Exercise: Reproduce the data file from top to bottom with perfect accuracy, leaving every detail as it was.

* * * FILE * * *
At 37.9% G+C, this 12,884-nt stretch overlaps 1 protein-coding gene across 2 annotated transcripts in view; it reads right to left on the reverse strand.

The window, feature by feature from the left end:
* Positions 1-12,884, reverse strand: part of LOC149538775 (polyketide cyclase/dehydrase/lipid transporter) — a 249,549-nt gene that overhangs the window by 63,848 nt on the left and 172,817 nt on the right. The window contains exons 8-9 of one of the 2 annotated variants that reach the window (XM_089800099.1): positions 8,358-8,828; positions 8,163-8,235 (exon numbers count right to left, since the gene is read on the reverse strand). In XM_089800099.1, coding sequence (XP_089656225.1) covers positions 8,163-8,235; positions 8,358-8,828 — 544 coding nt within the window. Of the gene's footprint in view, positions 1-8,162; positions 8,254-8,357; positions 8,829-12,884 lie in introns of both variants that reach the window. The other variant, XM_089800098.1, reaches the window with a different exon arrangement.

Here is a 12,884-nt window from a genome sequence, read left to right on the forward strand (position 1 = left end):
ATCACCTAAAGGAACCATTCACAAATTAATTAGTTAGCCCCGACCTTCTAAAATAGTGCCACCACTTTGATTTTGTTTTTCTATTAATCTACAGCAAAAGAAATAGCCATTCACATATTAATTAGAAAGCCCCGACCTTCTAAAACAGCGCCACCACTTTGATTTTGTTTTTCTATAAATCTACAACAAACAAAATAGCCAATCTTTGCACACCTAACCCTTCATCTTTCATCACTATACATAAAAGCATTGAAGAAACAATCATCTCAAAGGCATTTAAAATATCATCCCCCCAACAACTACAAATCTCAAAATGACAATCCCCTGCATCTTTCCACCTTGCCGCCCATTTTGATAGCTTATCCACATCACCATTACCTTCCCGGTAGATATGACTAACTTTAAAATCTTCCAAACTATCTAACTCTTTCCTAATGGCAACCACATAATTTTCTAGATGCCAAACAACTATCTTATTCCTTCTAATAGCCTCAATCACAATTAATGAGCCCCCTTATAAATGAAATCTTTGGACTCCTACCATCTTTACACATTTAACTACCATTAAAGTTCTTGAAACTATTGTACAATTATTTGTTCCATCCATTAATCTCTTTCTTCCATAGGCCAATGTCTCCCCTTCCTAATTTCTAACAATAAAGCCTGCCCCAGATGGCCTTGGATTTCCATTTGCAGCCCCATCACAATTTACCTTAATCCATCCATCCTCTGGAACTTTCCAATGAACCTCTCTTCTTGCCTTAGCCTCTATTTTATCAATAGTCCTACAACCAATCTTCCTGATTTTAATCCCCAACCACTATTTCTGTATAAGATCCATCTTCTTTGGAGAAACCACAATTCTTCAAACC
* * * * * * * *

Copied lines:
At 37.9% G+C, this 12,884-nt stretch overlaps 1 protein-coding gene across 2 annotated transcripts in view; it reads right to left on the reverse strand.

The window, feature by feature from the left end:
* Positions 1-12,884, reverse strand: part of LOC149538775 (polyketide cyclase/dehydrase/lipid transporter) — a 249,549-nt gene that overhangs the window by 63,848 nt on the left and 172,817 nt on the right. The window contains exons 8-9 of one of the 2 annotated variants that reach the window (XM_089800099.1): positions 8,358-8,828; positions 8,163-8,235 (exon numbers count right to left, since the gene is read on the reverse strand). In XM_089800099.1, coding sequence (XP_089656225.1) covers positions 8,163-8,235; positions 8,358-8,828 — 544 coding nt within the window. Of the gene's footprint in view, positions 1-8,162; positions 8,254-8,357; positions 8,829-12,884 lie in introns of both variants that reach the window. The other variant, XM_089800098.1, reaches the window with a different exon arrangement.

Here is a 12,884-nt window from a genome sequence, read left to right on the forward strand (position 1 = left end):
ATCACCTAAAGGAACCATTCACAAATTAATTAGTTAGCCCCGACCTTCTAAAATAGTGCCACCACTTTGATTTTGTTTTTCTATTAATCTACAGCAAAAGAAATAGCCATTCACATATTAATTAGAAAGCCCCGACCTTCTAAAACAGCGCCACCACTTTGATTTTGTTTTTCTATAAATCTACAACAAACAAAATAGCCAATCTTTGCACACCTAACCCTTCATCTTTCATCACTATACATAAAAGCATTGAAGAAACAATCATCTCAAAGGCATTTAAAATATCATCCCCCCAACAACTACAAATCTCAAAATGACAATCCCCTGCATCTTTCCACCTTGCCGCCCATTTTGATAGCTTATCCACATCACCATTACCTTCCCGGTAGATATGACTAACTTTAAAATCTTCCAAACTATCTAACTCTTTCCTAATGGCAACCACATAATTTTCTAGATGCCAAACAACTATCTTATTCCTTCTAATAGCCTCAATCACAATTAATGAGCCCCCTTATAAATGAAATCTTTGGACTCCTACCATCTTTACACATTTAACTACCATTAAAGTTCTTGAAACTATTGTACAATTATTTGTTCCATCCATTAATCTCTTTCTTCCATAGGCCAATGTCTCCCCTTCCTAATTTCTAACAATAAAGCCTGCCCCAGATGGCCTTGGATTTCCATTTGCAGCCCCATCACAATTTACCTTAATCCATCCATCCTCTGGAACTTTCCAATGAACCTCTCTTCTTGCCTTAGCCTCTATTTTATCAATAGTCCTACAACCAATCTTCCTGATTTTAATCCCCAACCACTATTTCTGTATAAGATCCATCTTCTTTGGAGAAACCACAATTCTTCAAACC